Muskego — A water fight appears to be looming between the city of Muskego and the Muskego-Norway School Board.
Dismayed at the cost of hooking the planned middle school to city water, the school board wants to drill a less expensive well, instead. City officials argue the new school will be close enough to connect to city water, negating the need for a new well.
School Board President Rick Petfalski protested at last week's city public works committee, saying the nearest connection is a mile away,
The argument continues due to uncertainty over cost estimates of water hookup.
School officials' fears have now been confirmed, with the cost of getting city water nearly $1.2 million, according to the latest study figures, officials said. That's double what school officials had estimated. It's also double what they estimate a well would cost, they said.
School officials went with estimates for hooking up to city water rather than doing an expensive water study because digging a well was always a fallback plan if the city water option hit a hitch, Petfalski said.
Well to be asked
"We'll be applying for a well at the next public works committee meeting," he said. That should be Monday, Feb. 20. "We will show that we can safely supply water and fire protection" with a well," he said.
Whether a well could pump enough water for sprinklers in case a fire broke out was a serious concern of the committee last week.
To improve safety, the schools will offer to install a backup generator that could keep fire sprinklers going even in a power outage, Petfalski said. Lake Denoon Middle School operates on a well and has fire sprinklers, he said.
To ease minds," it's not required, he said.
Although the city can require developers to hook developments up to city water, school officials had no idea that the same demand would be made in this case, Petfalski said.
Surrounded by wells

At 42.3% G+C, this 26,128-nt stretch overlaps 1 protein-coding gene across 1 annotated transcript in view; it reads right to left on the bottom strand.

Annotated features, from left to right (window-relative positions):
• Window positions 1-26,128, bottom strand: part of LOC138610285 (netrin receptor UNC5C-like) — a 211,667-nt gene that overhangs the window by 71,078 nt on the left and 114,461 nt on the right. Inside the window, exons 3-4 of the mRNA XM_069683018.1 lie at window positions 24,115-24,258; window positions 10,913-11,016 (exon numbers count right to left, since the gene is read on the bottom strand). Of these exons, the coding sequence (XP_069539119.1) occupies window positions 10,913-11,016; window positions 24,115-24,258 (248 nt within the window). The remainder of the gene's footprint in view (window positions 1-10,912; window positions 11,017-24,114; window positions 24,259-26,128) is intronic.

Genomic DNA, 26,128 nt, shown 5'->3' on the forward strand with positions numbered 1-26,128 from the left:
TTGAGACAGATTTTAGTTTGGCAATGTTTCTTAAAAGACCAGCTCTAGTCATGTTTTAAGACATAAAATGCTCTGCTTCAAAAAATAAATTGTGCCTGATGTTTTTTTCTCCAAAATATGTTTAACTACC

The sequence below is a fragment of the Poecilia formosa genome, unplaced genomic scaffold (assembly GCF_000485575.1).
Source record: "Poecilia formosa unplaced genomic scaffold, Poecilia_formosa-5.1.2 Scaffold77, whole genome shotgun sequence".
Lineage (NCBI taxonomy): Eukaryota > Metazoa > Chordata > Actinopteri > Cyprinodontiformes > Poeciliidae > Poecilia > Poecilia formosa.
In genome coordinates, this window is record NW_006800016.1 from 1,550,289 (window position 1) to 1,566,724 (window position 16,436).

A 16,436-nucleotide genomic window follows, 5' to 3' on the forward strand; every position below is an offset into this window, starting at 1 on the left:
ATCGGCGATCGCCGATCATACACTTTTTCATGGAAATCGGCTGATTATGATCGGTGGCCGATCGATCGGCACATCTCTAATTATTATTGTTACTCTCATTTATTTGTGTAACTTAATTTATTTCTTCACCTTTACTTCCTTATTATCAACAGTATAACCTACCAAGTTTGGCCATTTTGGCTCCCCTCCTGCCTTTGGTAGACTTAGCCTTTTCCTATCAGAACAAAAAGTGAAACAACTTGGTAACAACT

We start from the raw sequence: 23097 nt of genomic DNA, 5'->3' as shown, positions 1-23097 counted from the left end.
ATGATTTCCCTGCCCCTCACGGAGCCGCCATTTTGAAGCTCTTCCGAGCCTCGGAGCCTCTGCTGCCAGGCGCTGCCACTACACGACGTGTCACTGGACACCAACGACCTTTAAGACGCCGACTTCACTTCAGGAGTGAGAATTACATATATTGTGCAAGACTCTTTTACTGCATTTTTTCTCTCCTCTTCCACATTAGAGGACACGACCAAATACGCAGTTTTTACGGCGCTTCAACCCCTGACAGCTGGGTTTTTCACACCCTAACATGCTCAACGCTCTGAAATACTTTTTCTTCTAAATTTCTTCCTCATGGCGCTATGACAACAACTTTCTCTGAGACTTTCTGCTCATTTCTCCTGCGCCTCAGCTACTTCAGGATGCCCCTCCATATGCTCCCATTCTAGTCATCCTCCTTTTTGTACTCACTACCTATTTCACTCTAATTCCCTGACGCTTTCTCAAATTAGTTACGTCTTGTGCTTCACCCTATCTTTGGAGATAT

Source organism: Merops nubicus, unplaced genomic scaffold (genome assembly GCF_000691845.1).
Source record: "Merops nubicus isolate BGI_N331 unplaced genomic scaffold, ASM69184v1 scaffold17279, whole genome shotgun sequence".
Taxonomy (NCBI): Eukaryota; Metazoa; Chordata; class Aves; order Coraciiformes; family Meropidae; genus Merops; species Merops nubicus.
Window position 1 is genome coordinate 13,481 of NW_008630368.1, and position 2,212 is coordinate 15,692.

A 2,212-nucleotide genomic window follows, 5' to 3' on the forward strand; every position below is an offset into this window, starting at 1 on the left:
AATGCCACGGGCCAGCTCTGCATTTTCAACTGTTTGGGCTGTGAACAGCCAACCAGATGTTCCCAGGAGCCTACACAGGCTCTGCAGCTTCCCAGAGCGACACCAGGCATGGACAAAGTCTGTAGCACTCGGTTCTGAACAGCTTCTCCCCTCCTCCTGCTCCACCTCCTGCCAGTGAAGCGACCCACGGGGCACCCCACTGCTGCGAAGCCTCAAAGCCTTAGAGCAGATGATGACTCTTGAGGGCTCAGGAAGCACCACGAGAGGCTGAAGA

Homes on three sides of the school have wells, he said. Only the Tudor Oaks Senior Living Community, S77 W12929 McShane Drive, on the school's north side is connected to city water, Petfalski said.
"Twenty neighbors are all on private wells," he said. He compared the situation to someone building a home in a subdivision where all the other homes have wells.
"You would have to lay a pipe past those 20 homes a mile down the street to hook up your house to city water," he said. The 20 homes would be allowed to hook up to the pipe at a reduced cost, he said.
City officials did not respond to telephone calls or emails asking for information on hookup rules.
Aldermen doubt whether sinking a well would save money for the district. They also expressed strong doubts that a well has adequate fire-fighting capabilities.
"If you could show me that firefighting needs are there, I would go with a well," said Alderman Neil Borgman. "But this has got to be a pretty big system," to provide water to sprinklers for 90 minutes, as the state may now require.
Providing pumps and water storage tanks might be involved beyond digging a well, he said. Plus there is upkeep for tanks and pumps, he said.
Alderman Rob Wolfe said he wants to explore the situation more. He has asked that the head of the water utility come to the next common council meeting to explain further.
"So we can be more educated to make a decision," Wolfe said.
Acknowledging that the cost difference between hooking up to city water and digging a well is great, Wolfe still noted that $1 million is a small part of a $31.3 million school project.
Alderman Kevin Kubacki, public works committee chairman, said the upcoming meeting will be more informative.
"I understand the city and school board are working out the cost of a well, the cost of the reservoirs they're going to need, the cost of fire pumps to move the water to their sprinkler system and hydrants. I'll be interested to see what those numbers turn out to be," he said.
He expressed frustration last week that the water issue was coming up at the 11th hour.
However, Petfalski said the school board requested and paid for a water study right after the committee's Nov. 21 meeting. Both he and the committee expected the results of the water study for the Dec. 19 committee meeting. However, days before that Dec. 19 meeting came a request for more information, Petfalski said.
"They hadn't even started" on the study, he said. "They absolutely delayed."